THERE have been drought-breaking flags, a drawn Grand Final, multiple extra-time finals, edge-of-the-seat preliminary finals, massive marks, a toe-poke like no other, huge goals, screaming marks, never-to-be-forgotten individual brilliance and, of course, heartache.
So many moments that have shaped the game's finals history from 1991 to now.
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The task here was to identify the 30 most memorable finals moments since the completion of the 1990 season. It proved impossible to be "fairly" limited to 30. Dozens of moments have unfortunately found their way to the cutting room floor.
Some "moments" identified here were specific plays, some "moments" were the cumulative performance within a finals match.
As always with such exercises, this is one person's opinion. Clearly, you will have your own. Keen to see what moments you feel strongly about.
One thing I can guarantee, though, is that every moment in this list is worthy of all-time acclaim.
10. Long Live The King. Wayne Carey, 1994 QF (and '97 QF)
Wayne Carey purely dominated dozens of the 244 matches he played for North Melbourne. If the 1994 qualifying final against Hawthorn wasn't his most complete, then the '97 qualifying final – where he kicked seven goals with only one functioning arm - against Geelong was. The King had already personally dominated the '94 game when, for the first time, extra time was used to determine a VFL/AFL final. Carey further dominated those 10 minutes, kicking a fourth goal after the second final siren with his 32nd disposal, and after taking his 10th mark as a true centre half-forward in the beautifully old-fashioned way. Still reckon he's the best ever.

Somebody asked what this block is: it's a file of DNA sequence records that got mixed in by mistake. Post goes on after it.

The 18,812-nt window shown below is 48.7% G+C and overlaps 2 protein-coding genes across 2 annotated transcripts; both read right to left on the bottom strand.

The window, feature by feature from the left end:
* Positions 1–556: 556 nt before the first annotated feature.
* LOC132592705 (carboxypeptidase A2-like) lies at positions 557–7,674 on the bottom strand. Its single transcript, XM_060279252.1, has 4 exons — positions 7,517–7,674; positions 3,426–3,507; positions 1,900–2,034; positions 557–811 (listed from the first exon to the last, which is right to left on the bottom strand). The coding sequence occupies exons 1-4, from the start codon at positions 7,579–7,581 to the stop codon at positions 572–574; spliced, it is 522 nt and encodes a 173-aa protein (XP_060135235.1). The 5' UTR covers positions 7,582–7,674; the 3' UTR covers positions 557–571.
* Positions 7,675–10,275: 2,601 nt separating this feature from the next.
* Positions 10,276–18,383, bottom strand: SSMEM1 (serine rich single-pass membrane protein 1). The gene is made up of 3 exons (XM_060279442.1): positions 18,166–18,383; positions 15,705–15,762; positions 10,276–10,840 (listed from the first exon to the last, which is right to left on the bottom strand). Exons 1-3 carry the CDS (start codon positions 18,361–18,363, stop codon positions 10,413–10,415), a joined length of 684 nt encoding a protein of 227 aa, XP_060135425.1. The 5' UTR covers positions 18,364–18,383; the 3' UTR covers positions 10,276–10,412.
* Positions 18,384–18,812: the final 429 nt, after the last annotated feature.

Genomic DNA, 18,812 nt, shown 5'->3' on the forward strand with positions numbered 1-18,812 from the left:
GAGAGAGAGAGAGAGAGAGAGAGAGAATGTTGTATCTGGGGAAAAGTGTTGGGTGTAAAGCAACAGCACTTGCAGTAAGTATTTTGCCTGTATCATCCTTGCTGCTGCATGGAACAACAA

9. "Boyd's kicked a goal, Boyd's kicked a goal. F#ck!" Tom Boyd goal, 2016 GF
It was Dale Morris' tackle of Buddy Franklin which forced the ball loose, but it was Tom Boyd's goal at the Punt Road end of the MCG, kicked from inside the centre square, that sealed one of the most historically significant Grand Final victories. The Western Bulldogs had won only one flag to that point, way back in 1954. Jason Johannisen was a thoroughly deserving Norm Smith medallist. He set the game up. Boyd, with three telling goals and eight marks, would have been a deserving one, too. He closed it.
8. The bounce of the ball. Stephen Milne, 2010 GF
Stephen Milne kicked a phenomenal 574 goals in a wonderful career. Hundreds came via his ability to pounce on a loose ball, the type which he approached with 100 seconds remaining in the 2010 Grand Final, with his team one point behind, against Collingwood. Lenny Hayes had mongreled a kick his way. That ball bounced in a one-in-100 manner, pinging at an angle that not even Milne could predict, and bounced through for a score-equalling behind.
7. "Leo Barry, you star." The Barry mark, 2005 GF
It wasn't the percentage play. But it won the 2005 Grand Final, and broke a 72-year premiership drought for South Melbourne/Sydney Swans. Leo Barry's mark in the final five seconds against West Coast may be the most important mark ever taken in VFL/AFL history. And he didn't just mark the Dean Cox kick in a massive pack. The Sherrin seemed super-glued to his hands. As Quarters iconically said in that very moment - Leo Barry, you star.
6. The Plugger point. Tony Lockett, 1996 PF
For a man who kicked 61 more goals than anyone else in history – 1360 in total – it was strangely a behind which was the most resounding kick of his extraordinary career. The final siren had sounded with scores level in the Swans-Bombers SCG 1996 preliminary final. Lockett, though, had marked moments earlier. With a suspect groin, he had to kick the ball 55 metres. Of course he was able to. That's what champions do. He kicked six goals the following week in a losing Grand Final.